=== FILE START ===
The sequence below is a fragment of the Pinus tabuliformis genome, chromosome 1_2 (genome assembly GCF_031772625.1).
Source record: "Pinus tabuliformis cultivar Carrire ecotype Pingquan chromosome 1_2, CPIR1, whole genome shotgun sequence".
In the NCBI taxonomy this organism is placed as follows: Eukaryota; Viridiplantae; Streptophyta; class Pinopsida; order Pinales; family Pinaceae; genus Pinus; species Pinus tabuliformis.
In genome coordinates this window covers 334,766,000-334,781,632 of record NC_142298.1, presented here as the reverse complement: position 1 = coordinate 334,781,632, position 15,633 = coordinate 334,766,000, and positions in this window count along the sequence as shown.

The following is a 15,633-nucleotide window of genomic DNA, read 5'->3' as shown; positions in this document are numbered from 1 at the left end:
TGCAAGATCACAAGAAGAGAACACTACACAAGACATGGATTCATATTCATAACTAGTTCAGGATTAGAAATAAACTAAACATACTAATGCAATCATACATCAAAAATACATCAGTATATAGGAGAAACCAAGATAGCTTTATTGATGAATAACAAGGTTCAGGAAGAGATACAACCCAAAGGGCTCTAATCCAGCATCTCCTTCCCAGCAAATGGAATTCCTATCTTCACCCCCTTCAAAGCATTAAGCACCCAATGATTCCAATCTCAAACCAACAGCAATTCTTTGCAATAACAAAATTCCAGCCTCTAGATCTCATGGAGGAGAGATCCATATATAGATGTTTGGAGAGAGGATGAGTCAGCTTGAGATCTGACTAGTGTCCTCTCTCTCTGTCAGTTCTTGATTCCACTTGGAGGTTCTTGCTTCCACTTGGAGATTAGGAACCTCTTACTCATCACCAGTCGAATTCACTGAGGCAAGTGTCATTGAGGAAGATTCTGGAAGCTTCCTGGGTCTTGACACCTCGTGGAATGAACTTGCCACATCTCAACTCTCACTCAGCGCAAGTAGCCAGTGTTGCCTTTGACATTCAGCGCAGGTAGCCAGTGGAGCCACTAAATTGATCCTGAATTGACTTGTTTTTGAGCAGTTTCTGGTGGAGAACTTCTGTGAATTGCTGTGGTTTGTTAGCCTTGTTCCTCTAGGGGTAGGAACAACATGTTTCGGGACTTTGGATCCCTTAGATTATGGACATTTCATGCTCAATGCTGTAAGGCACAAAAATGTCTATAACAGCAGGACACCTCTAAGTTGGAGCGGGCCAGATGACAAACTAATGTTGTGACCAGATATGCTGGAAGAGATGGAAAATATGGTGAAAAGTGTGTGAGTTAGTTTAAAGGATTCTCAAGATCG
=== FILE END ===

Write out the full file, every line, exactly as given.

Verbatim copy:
The sequence below is a fragment of the Pinus tabuliformis genome, chromosome 1_2 (genome assembly GCF_031772625.1).
Source record: "Pinus tabuliformis cultivar Carrire ecotype Pingquan chromosome 1_2, CPIR1, whole genome shotgun sequence".
In the NCBI taxonomy this organism is placed as follows: Eukaryota; Viridiplantae; Streptophyta; class Pinopsida; order Pinales; family Pinaceae; genus Pinus; species Pinus tabuliformis.
In genome coordinates this window covers 334,766,000-334,781,632 of record NC_142298.1, presented here as the reverse complement: position 1 = coordinate 334,781,632, position 15,633 = coordinate 334,766,000, and positions in this window count along the sequence as shown.

The following is a 15,633-nucleotide window of genomic DNA, read 5'->3' as shown; positions in this document are numbered from 1 at the left end:
TGCAAGATCACAAGAAGAGAACACTACACAAGACATGGATTCATATTCATAACTAGTTCAGGATTAGAAATAAACTAAACATACTAATGCAATCATACATCAAAAATACATCAGTATATAGGAGAAACCAAGATAGCTTTATTGATGAATAACAAGGTTCAGGAAGAGATACAACCCAAAGGGCTCTAATCCAGCATCTCCTTCCCAGCAAATGGAATTCCTATCTTCACCCCCTTCAAAGCATTAAGCACCCAATGATTCCAATCTCAAACCAACAGCAATTCTTTGCAATAACAAAATTCCAGCCTCTAGATCTCATGGAGGAGAGATCCATATATAGATGTTTGGAGAGAGGATGAGTCAGCTTGAGATCTGACTAGTGTCCTCTCTCTCTGTCAGTTCTTGATTCCACTTGGAGGTTCTTGCTTCCACTTGGAGATTAGGAACCTCTTACTCATCACCAGTCGAATTCACTGAGGCAAGTGTCATTGAGGAAGATTCTGGAAGCTTCCTGGGTCTTGACACCTCGTGGAATGAACTTGCCACATCTCAACTCTCACTCAGCGCAAGTAGCCAGTGTTGCCTTTGACATTCAGCGCAGGTAGCCAGTGGAGCCACTAAATTGATCCTGAATTGACTTGTTTTTGAGCAGTTTCTGGTGGAGAACTTCTGTGAATTGCTGTGGTTTGTTAGCCTTGTTCCTCTAGGGGTAGGAACAACATGTTTCGGGACTTTGGATCCCTTAGATTATGGACATTTCATGCTCAATGCTGTAAGGCACAAAAATGTCTATAACAGCAGGACACCTCTAAGTTGGAGCGGGCCAGATGACAAACTAATGTTGTGACCAGATATGCTGGAAGAGATGGAAAATATGGTGAAAAGTGTGTGAGTTAGTTTAAAGGATTCTCAAGATCG